Google Alphabet

Google has made the move towards a conglomerate business model following years of pressure from Wall Street, analysts and investors. Cue the rise of Alphabet.


Under Alphabet will be Google’s core business plus its future bets including life sciences, home automation, driverless cars, drones, robotics, wearables and mobile computing.


But what does the move mean for Google and Wall Street?


Transparency – investors will now be able to identify the amount being spent on Google’s future bets. In the previous business model it was difficult to ascertain how much was being invested in new ideas and innovation.


Improved focus – Google’s founders will now be able to spend 100% of their time on future bets. Having handed over day-to-day control of Google core to Sundar Pichai they have more time to devote to their future-thinking and strategy.


Agility – Google will be able to enter new markets and industries. The move to Alphabet means the company’s market space is endless. Sea urchin farms anyone? With the move to conglomerate status Alphabet will be able to acquire new businesses without investors and analysts desperately searching for hidden meanings or links.


Are there any dangers?


Google has for years been the poster boy for America’s fundamental belief that failure isn’t all that bad. They’ve continued to learn despite failing at social media (Google +), wearables (Google Glass) and payments (Google wallet). The risk now for Google is that in answering investor and analyst demands for clarity they risk existing in a world where heavy investment in innovation is frowned upon. Stock markets are notoriously short-termist in their thinking and may not be content with Alphabet pouring billions of dollars into projects that might not bear fruit for 5 to 10 years. How the likes of Boston Dynamics might fare is anyone’s guess.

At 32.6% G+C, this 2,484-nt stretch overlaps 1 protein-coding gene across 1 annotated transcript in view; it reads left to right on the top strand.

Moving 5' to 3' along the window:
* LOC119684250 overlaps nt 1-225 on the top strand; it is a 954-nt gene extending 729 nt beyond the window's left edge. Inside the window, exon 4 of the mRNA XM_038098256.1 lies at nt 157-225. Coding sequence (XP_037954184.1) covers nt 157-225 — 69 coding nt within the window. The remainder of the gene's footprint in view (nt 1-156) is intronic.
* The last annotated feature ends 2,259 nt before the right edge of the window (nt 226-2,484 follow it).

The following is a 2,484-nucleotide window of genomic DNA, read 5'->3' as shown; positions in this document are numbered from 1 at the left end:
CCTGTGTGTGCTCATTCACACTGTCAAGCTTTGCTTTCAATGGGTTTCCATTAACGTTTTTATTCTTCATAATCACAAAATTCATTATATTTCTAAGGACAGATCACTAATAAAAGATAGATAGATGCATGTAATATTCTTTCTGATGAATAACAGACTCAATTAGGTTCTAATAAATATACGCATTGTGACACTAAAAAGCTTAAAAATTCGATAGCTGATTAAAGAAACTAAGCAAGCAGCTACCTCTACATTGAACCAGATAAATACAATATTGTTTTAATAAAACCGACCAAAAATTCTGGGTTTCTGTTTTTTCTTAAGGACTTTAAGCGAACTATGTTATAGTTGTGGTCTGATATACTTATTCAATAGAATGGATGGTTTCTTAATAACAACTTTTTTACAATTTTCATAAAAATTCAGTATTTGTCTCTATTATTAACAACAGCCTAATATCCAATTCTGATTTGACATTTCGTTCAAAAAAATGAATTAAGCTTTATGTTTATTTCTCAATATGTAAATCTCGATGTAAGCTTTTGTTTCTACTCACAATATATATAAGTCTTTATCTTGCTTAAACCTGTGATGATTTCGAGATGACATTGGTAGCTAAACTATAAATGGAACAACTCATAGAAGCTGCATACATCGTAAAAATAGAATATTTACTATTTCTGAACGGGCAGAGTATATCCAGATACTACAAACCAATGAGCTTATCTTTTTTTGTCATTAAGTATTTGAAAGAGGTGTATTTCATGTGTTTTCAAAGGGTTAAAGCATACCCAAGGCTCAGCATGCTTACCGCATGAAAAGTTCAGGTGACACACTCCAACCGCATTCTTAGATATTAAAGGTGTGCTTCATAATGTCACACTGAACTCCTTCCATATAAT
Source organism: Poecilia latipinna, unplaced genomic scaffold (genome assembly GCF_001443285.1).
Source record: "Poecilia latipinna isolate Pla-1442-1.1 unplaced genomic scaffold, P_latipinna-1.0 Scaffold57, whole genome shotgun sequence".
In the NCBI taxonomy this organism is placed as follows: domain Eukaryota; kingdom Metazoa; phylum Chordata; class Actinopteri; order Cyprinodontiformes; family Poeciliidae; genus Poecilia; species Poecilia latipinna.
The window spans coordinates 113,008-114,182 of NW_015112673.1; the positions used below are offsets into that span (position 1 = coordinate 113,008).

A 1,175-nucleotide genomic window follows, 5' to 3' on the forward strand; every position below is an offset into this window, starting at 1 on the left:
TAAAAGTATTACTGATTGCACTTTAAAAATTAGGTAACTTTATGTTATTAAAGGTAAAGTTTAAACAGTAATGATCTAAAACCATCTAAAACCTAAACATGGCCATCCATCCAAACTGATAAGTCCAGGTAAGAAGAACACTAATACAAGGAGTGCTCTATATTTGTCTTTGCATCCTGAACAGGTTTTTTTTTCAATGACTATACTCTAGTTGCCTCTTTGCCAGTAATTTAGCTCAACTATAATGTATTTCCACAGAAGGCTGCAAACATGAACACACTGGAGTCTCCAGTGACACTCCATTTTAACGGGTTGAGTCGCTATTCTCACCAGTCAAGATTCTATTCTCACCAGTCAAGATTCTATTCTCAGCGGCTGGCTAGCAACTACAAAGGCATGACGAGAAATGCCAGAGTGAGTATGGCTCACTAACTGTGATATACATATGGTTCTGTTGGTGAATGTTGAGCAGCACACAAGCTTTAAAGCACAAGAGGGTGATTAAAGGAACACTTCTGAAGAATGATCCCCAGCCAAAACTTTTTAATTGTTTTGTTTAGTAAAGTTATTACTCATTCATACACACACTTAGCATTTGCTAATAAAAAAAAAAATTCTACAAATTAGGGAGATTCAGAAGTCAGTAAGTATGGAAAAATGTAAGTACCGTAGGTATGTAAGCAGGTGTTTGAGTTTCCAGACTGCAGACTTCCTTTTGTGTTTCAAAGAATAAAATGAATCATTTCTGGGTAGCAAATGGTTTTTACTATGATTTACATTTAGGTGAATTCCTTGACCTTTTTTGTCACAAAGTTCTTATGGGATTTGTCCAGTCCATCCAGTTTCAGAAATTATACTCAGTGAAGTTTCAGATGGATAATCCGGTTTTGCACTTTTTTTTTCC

Arguably, conglomeration could mean Google losing focus or risking mission creep by entering ever more markets. With this comes two further major risks.


One is that political and regulatory bodies such as the European Union begin competition investigations into Google’s operations if they believe data is being used across various divisions to lock customers into a Google ecosystem.


The second risk comes from activist investors such as Carl Icahn who have shown determination to streamline companies and break up those that appear to be focusing in too many areas: whilst Ebay wasn’t a conglomerate it did have various interests, including its payment business PayPal. Icahn facilitated that company’s split and Google could face this challenge in the future.


As Alphabet grows so does the need for ever more rigorous corporate governance. With so many distinct business units, Alphabet’s management need to ensure that due diligence, compliance and governance are given proper attention. The risk for any major conglomerate is that a disaster or scandal in one part of the holding company brings down everything else.


In the months and years ahead it will be interesting to watch as Alphabet emerges into the world’s largest conglomerate. Only time will tell how the company will perform and whether Google will retain its essential DNA for exploring, innovating, failing and succeeding.


Paul Roberts, Strategy Activist